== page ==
The 1983 novel ‘Pet Sematary’ from the master of horror, Stephen King, is the latest of his classic books to be released in an exclusive edition by The Folio Society.
The story is about death, and how an ordinary family deals (or fails to deal) with it. As the author’s introduction (written in 2000) attests, the plot is closely based on some of his own experiences when he held a position at the University of Maine and moved his young family there. King’s limitless imagination and natural taste for the macabre allow him to extrapolate from this ordinary situation circumstances that would make them truly extraordinary and horrific. He recounts in his introduction that he wondered if, with ‘Pet Sematary’, he had gone too far this time, and the manuscript would prove too grotesque to publish. The reading public decided that allowing Stephen King to push them to the outer reaches of their comfort zone is an enjoyable experience, and ‘Pet Sematary’ became a bestseller. Nevertheless, it remains the book that terrifies the author the most.
In many ways, it’s not hard to see why. ‘Pet Sematary’ is a relentlessly creepy tale that frequently makes the hairs on the back of your neck stand on end. The supernatural elements aside, losing a loved one and the grief we process afterwards happen to everybody sooner or later, so we can all relate to the plot points that drive the tale forwards. When young medic Louis Creed begins a new job as a doctor on a university campus, he moves his family out to Ludlow, Maine. At first his wife Rachel and young children, daughter Ellie and son Gage, with their cat Churchill, take to life in the small town. They become friendly with their elderly neighbours, Jud and Norma Crandall. It is idyllic save only for the busy main road that cuts through the town, and the relentless sound of speeding Orinco tanker trucks. On a walk through ground at the back of the house, Jud shows them an old pet cemetery, where the sign is incorrectly spelt (hence the book’s title). The experience disturbs Ellie. But when Churchill is killed on the busy main road when Louis’s wife and children are out of town visiting the in-laws, Jud lets Louis in on a secret. Anything laid to rest in ancient burial ground beyond the pet cemetery returns to life. Worried that his daughter will be upset about her pet’s death, Louis buries Churchill there. Lo and behold, his animated corpse soon returns home. But he doesn’t quite seem like his old self, and as for the smell…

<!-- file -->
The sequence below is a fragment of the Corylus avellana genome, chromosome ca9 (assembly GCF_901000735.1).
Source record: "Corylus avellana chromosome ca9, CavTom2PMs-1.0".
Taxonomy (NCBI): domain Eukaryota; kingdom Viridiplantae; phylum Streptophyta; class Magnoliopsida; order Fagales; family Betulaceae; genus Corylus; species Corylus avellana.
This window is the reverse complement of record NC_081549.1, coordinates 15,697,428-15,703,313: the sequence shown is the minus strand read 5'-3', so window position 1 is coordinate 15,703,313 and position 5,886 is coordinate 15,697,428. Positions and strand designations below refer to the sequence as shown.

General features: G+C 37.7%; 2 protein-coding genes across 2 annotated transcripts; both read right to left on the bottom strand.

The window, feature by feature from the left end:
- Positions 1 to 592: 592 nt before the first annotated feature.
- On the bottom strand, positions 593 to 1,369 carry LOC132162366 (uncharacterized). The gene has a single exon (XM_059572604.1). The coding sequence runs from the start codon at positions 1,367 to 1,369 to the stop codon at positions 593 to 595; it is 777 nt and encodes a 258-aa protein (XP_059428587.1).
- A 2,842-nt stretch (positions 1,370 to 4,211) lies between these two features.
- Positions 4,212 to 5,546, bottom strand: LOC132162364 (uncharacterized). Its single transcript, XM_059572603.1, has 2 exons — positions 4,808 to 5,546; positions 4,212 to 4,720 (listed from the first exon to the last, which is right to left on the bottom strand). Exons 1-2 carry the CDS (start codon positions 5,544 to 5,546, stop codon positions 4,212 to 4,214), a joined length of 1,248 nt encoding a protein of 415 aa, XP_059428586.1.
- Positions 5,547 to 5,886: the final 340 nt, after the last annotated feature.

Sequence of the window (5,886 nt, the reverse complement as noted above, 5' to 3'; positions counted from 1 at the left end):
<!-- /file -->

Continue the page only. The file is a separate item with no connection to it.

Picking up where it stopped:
Many of the characters in ‘Pet Sematary’ are already dealing with grief. Rachel hasn’t gotten over the death of her sister. Louis befriends Jud because of the absence of a paternal influence in his life after his own father died when he was a child. Jud and Norma are in failing health and are coming closer to death. Ellie worries excessively after seeing the pet cemetery that her cat will die. In a sign of things to come, a student on campus, Victor Pascow, is killed in an accident. He later appears to Louis in what he assumes to be a vivid dream. Death is the constant in the book. The moral is that death must be accepted, and any attempt to cheat death will result in something much, much worse. King dials up the discomfort the deeper you journey into the story. The cat’s return from the dead is only the beginning of a long and increasingly hideous trail of grief, chaos and destruction that will leave your nerves shattered by the time you reach the final page.